These will be published progressively here during the course of the semester.
Practical work for this unit (tutorials) will be done during the Lecture Workshops. See below for assessment details.
See the Asssessment page.
I recommend you use the book “Mathematics for Computer Science” by Lehman, Leighton and Meyer, as the first place to turn to after the lectures. This is a 908-page behemoth that covers all we need and lots more. It is also freely available to download as a PDF, though I wouldn’t advise printing it! The direct link is: courses.csail.mit.edu/6.042/spring17/mcs.pdf
For the final part of the course, on automata and languages, I recommend the book Introduction to the Theory of Computation by Michael Sipser. This can be an expensive book, but copies are available to buy online from $15 from e.g. www.bookfinder.com. The 3rd edition is the most recent, but earlier editions would be fine too. It is a classic text, so well worth having on your bookshelf for Computer Scientists.
It’s important to find and use a textbook that works well for you, though, and the two recommended textbooks can move quite briskly. As an alternative, you might wish to investigate some of the textbooks listed under Supplementary texts, below.
Additional suggestions for this list are welcome. Post your suggestions to help2211.
In addition to the recommended reading for weeks 1 through 3, you might find helpful several chapters from the “Book of Proof” by Richard Hammack. For some topics, it moves at a gentler pace than does the Lehman, Leighton and Meyer textbook (plus it also contains more sample exercises you can try). Relevant chapters are chapter 2, on propositional and predicate logic, and chapters 4 through 10, on methods of proving things.
Chapter 1 of Foundations of Computation by Carol Critchlow and David Eck covers similar material.
If you would like more practice on using truth tables – and instant, web-based feedback on whether you are right or not – you might want to try some of the online exercises from Chapter 10 of the Carnap online logic course.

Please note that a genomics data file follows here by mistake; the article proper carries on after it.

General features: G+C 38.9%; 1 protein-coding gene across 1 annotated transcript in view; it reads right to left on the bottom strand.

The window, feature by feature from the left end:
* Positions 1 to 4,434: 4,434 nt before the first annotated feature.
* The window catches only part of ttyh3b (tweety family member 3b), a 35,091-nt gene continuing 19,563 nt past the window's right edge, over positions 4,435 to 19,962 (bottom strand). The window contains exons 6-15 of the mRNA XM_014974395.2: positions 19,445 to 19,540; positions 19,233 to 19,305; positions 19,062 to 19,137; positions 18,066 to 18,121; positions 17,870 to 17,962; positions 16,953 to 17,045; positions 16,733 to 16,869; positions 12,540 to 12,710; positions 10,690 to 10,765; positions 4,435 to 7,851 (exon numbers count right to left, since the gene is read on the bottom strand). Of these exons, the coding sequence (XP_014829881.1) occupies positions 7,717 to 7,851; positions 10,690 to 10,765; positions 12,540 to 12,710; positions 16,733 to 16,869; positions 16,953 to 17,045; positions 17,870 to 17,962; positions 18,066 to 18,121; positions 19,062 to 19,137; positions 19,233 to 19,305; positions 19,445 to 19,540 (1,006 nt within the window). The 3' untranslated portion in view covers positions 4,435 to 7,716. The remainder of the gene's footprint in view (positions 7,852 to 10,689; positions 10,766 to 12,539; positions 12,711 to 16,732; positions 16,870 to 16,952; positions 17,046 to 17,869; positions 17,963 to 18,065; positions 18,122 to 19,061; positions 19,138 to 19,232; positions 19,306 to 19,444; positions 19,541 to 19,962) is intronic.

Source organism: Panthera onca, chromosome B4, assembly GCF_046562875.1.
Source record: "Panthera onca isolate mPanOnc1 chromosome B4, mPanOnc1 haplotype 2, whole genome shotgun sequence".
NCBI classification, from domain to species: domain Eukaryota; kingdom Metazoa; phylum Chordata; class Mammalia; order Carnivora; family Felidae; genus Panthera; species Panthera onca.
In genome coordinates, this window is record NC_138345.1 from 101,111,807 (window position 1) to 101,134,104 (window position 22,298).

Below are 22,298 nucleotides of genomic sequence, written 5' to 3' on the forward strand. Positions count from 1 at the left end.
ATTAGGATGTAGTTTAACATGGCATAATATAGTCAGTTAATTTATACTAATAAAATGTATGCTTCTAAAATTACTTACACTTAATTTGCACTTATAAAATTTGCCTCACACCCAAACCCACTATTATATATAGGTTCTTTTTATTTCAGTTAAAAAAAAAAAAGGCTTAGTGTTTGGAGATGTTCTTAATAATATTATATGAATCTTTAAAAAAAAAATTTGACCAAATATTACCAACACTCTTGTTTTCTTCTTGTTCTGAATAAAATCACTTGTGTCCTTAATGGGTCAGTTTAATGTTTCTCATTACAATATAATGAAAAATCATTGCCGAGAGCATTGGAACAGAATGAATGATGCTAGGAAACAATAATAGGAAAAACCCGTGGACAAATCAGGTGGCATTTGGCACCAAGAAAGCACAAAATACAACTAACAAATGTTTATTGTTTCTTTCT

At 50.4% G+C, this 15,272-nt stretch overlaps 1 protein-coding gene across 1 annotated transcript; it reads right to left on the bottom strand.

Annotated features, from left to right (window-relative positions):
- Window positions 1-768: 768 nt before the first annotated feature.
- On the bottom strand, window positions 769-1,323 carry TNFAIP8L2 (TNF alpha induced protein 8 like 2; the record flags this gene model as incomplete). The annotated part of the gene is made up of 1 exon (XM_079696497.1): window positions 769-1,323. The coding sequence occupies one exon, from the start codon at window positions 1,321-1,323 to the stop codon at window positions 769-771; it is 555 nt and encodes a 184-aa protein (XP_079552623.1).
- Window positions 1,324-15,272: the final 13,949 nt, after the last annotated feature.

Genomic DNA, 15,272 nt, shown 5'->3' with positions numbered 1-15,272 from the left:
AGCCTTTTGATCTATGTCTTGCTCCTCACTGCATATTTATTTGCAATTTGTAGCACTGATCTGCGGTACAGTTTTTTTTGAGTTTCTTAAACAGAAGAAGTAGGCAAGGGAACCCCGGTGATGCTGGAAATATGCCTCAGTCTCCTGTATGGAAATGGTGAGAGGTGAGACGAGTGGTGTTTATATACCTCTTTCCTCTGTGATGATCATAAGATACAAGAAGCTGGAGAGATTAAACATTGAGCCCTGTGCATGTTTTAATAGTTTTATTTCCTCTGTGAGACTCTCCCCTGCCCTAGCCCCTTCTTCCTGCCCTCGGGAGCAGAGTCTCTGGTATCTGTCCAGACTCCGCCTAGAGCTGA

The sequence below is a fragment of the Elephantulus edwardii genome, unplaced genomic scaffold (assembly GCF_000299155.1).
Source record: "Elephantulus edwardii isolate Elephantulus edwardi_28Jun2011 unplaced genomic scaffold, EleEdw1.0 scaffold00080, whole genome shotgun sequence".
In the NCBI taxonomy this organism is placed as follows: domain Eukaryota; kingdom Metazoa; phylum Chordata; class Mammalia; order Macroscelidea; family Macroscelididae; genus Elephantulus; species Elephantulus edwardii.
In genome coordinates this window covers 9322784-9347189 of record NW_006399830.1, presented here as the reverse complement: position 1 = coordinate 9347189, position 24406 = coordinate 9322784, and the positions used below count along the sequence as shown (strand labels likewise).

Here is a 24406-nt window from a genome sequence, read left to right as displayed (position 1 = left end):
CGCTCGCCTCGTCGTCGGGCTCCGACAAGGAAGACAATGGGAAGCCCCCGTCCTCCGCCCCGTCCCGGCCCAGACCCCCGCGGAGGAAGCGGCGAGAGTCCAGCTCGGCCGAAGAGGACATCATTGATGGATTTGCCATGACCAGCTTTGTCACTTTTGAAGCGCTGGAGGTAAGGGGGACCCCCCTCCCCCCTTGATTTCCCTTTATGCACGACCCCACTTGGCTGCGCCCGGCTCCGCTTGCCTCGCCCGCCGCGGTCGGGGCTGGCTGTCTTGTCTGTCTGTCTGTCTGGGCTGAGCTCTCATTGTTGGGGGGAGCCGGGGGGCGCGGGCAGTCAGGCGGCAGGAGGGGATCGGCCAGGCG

Extra exercises for weeks 1-3:
Here are some additional logic resources:
Propositional logic quizzes. For practice, try your hand at the following quiz exercises:
Some classes of assertion automatically proved or disproved by computer. For example, the following websites are all capable of proving (or disproving) particular classes of statements:
Try some of these out. What sort of theorems can they prove? From lectures and the textbook, are these all theorems which you know can be mechanically proved? If not, then can you work out how the program is tackling them?
Even when a theorem cannot be automatically proved, computers can still check (or assist in the writing of) a human-produced proof. Some examples of so-called “proof assistants” are:
Advice on writing proofs:
Besides the tips in the Lehmann textbook, there are several other resources you may find useful:
Two books are available which provide extensive advice on reading and writing proofs:
You may find useful the videos listed under the “Set Theory” and “Relations and Functions” sections of the Trevtutor.com “Discrete Math 1” page, part of the Discrete Math 1 YouTube playlist. The first video is Introduction to Sets.
We look at three classes of language – regular languages, context-free languages, and Turing-recognizable languages – which are recognized by three corresponding sorts of automata (Finite State Machines, Push-Down Automata, and Turing machines, respectively).
There is another class of language we do not cover in CITS2211, the class of context-sensitive languages. Context-sensitive languages are generated by context-sensitive grammars and recognized by linear-bounded automata; context-sensitive grammars are similar to context-free grammars, but loosen the requirement that, for any production rule, there may be only one non-terminal on the left-hand side of the rule.
For an explanation of context-sensitive languages, and formal languages and automata in general, a good reference is the book Introduction to Formal Languages by György E. Révész (Dover publications, 1983, reprinted 2015, ISBN 9780486666976).
You may find useful the videos listed under the “Number Theory and Formal Languages” section of the Trevtutor.com “Discrete Math 1” page, part of the Discrete Math 1 YouTube playlist. The first relevant video is Formal Languages.
These may be a useful addition to the texts we follow in class.
The Open Logic project provides a number of open-source texts on logic, set theory, and computation.
The Open Logic project wiki also provides a list of links to other freely available logic texts
The University of Minnesota Open Textbook Library links to a number of freely available texts that may be of interest: Foundations of Computation, the Book of Proof, Mathematical Reasoning, and Proofs and Concepts.
The Book of Proof has solutions available on its website, and the Mathematical Reasoning text has solutions to selected exercises available in an appendix.